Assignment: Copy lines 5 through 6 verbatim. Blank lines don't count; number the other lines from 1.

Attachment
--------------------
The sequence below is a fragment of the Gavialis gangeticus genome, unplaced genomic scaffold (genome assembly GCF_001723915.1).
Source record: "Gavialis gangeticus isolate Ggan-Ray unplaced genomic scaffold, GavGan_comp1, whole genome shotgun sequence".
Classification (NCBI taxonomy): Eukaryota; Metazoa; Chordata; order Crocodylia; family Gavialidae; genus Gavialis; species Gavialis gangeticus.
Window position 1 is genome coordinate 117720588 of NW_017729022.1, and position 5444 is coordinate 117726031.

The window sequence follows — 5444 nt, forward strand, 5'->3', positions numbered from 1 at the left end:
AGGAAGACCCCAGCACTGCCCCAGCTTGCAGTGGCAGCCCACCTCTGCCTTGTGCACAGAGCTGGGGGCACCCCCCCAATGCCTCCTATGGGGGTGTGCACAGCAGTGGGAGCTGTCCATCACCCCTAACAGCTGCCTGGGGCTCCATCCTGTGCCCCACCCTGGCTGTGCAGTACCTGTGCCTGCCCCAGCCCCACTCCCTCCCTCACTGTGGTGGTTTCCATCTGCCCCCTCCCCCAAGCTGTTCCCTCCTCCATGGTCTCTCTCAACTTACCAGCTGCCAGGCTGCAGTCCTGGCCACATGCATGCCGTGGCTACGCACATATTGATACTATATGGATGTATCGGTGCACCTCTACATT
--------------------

The window sequence follows — 5444 nt, forward strand, 5'->3', positions numbered from 1 at the left end:
AGGAAGACCCCAGCACTGCCCCAGCTTGCAGTGGCAGCCCACCTCTGCCTTGTGCACAGAGCTGGGGGCACCCCCCCAATGCCTCCTATGGGGGTGTGCACAGCAGTGGGAGCTGTCCATCACCCCTAACAGCTGCCTGGGGCTCCATCCTGTGCCCCACCCTGGCTGTGCAGTACCTGTGCCTGCCCCAGCCCCACTCCCTCCCTCACTGTGGTGGTTTCCATCTGCCCCCTCCCCCAAGCTGTTCCCTCCTCCATGGTCTCTCTCAACTTACCAGCTGCCAGGCTGCAGTCCTGGCCACATGCATGCCGTGGCTACGCACATATTGATACTATATGGATGTATCGGTGCACCTCTACATT